“God's country.” David had heard people refer to Howell Mountain as such in the 1980s. Biking through Las Posadas forest over the years, he came to understand. So, when the property he'd been eyeing on Cold Springs Road came up for auction in 2000, he jumped. Later, a parcel higher up the hill, across from the airport. All above the fog line, all on that red Aiken soil. It took him 15 years to develop the property—selectively, meticulously. A vineyard framed by perfectly symmetrical end posts, bordered by roads lain with gravel he'd pulled from the earth as boulders. All surrounded by pine and fir, a forest preserved as wilderness.
There were vines on this property before, in the 1800s. The redwood stakes David found are proof, as are the history books. Studded with names like Krug, Keyes and Hastings, pioneering men who also built their own roads, faced boulders the size of small houses—but with horses and ploughs. Like David, they were drawn to this place. By its rich, red soils. By the promise of solitude among the tall spiral pines. Or maybe by instinct —a gut feeling about what kind of grapes could be grown. What wines could be made.
Cappella is one of the oldest vineyard sites in St. Helena. Six acres that sit alongside a Catholic cemetery on the west side of town, it was first planted in 1869. In the 1980s the church asked David to tear out the old vines, then he watched as the land lay fallow for close to two decades. When he finally got the chance to replant, he jumped. He'd tasted fruit from Cappella in the 70s. He knew what kind of wine it could make. But that first replant was ill-fated thanks to diseased rootstock, and once again he was ripping out vines. “It took us six years before we had a crop. We could have ignored it, pulled the vines out one by one as they collapsed. But then we'd have all these different ripening patterns, which would impact consistency. It was an easy decision.”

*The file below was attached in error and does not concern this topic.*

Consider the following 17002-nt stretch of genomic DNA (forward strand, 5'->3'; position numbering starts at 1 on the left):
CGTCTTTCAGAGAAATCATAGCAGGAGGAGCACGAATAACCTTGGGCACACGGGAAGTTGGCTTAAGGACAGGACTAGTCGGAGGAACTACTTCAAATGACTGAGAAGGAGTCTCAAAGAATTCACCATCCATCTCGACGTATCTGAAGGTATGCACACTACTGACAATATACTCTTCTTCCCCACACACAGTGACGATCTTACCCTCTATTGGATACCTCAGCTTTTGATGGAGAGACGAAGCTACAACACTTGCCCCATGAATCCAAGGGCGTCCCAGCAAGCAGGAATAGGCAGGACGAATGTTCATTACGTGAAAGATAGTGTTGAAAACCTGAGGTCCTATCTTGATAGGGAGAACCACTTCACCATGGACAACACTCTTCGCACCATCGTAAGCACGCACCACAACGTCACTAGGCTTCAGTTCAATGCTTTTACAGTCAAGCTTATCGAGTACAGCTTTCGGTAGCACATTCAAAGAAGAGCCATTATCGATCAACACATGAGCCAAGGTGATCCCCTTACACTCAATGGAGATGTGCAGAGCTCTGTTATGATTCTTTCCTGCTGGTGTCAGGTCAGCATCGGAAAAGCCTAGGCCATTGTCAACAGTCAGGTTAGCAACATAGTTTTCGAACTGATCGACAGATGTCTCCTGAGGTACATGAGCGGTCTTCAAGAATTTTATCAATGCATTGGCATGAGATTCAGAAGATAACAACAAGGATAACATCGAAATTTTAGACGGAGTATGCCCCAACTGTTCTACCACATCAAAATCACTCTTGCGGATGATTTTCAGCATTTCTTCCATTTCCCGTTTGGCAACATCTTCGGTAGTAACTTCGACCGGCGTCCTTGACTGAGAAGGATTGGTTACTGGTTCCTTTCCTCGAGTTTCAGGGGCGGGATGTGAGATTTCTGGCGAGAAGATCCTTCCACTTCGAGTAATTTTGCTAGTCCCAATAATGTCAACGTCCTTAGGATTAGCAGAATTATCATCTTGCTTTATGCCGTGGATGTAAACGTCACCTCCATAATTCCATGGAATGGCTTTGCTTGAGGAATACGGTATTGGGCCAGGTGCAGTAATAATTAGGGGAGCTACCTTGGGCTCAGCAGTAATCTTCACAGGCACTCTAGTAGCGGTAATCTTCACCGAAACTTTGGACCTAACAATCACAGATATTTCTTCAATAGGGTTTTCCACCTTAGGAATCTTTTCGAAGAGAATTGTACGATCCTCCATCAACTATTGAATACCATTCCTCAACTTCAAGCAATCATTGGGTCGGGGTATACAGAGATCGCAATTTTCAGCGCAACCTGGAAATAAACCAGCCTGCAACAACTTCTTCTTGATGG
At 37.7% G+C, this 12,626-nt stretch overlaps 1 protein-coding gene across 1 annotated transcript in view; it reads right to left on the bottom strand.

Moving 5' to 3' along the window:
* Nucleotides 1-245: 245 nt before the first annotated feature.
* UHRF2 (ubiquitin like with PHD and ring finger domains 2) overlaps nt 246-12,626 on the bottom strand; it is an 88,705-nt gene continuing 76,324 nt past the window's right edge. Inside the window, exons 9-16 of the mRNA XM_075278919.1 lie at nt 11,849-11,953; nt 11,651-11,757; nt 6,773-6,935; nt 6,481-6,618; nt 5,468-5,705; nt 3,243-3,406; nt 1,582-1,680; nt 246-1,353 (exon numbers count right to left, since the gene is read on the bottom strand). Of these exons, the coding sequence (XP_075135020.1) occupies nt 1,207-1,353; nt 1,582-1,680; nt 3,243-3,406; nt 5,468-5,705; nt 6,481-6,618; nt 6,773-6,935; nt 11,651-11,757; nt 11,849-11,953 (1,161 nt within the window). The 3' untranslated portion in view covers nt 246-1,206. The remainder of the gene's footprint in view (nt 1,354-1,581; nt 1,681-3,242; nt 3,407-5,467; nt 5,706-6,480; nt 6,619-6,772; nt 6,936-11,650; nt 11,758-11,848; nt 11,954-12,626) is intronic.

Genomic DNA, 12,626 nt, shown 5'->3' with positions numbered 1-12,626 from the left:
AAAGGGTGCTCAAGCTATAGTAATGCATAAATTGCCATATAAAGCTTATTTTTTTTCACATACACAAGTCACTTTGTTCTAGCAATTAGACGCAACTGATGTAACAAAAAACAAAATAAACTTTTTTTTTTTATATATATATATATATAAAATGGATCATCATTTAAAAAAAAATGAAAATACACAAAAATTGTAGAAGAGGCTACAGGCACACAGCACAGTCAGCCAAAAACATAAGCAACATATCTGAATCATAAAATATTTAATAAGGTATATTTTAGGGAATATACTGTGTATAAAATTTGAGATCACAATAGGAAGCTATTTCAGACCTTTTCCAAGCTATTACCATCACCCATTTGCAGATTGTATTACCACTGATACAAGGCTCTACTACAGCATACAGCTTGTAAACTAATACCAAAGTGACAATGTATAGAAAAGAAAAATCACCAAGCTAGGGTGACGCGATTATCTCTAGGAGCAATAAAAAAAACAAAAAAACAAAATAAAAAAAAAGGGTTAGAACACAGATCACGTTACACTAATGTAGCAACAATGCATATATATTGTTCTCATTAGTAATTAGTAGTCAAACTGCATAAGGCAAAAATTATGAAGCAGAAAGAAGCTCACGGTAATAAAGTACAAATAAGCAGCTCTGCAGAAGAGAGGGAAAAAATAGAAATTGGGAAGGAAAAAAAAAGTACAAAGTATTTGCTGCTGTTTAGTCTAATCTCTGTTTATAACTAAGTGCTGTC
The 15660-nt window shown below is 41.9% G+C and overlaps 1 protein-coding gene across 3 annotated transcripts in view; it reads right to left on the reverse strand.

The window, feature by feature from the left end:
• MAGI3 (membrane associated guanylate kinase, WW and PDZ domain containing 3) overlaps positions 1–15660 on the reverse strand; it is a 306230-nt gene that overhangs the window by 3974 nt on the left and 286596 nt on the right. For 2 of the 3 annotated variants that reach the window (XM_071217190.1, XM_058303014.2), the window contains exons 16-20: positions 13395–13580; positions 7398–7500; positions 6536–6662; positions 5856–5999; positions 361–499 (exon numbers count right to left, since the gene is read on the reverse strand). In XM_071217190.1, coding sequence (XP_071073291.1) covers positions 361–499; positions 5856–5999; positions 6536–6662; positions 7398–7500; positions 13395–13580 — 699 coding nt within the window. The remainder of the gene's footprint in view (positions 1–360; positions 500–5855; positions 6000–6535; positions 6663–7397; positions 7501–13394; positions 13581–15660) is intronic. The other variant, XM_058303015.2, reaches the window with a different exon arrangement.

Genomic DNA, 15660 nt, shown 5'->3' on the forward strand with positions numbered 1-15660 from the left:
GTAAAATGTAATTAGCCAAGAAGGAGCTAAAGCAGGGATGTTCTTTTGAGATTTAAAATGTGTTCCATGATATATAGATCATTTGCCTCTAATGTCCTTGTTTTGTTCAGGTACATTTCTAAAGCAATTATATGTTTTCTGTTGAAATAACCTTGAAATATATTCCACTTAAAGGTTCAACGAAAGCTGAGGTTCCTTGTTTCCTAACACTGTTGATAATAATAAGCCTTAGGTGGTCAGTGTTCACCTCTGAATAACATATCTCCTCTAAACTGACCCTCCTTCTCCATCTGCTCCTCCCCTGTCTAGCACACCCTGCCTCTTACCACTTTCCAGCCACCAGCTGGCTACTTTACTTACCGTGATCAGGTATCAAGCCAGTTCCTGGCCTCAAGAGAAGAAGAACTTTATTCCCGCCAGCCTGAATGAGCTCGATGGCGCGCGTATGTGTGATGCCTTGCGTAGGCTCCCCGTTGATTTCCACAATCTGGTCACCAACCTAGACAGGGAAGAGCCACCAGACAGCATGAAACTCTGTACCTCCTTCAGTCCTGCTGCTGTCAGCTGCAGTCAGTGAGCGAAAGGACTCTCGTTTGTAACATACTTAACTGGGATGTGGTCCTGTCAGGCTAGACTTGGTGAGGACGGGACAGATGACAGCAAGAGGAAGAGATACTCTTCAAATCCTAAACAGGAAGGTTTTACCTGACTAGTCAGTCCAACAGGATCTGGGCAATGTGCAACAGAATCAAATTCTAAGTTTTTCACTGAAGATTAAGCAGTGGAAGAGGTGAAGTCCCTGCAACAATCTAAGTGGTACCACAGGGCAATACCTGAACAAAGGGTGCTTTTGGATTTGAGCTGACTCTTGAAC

We believe David may be the best vineyard manager in the world today!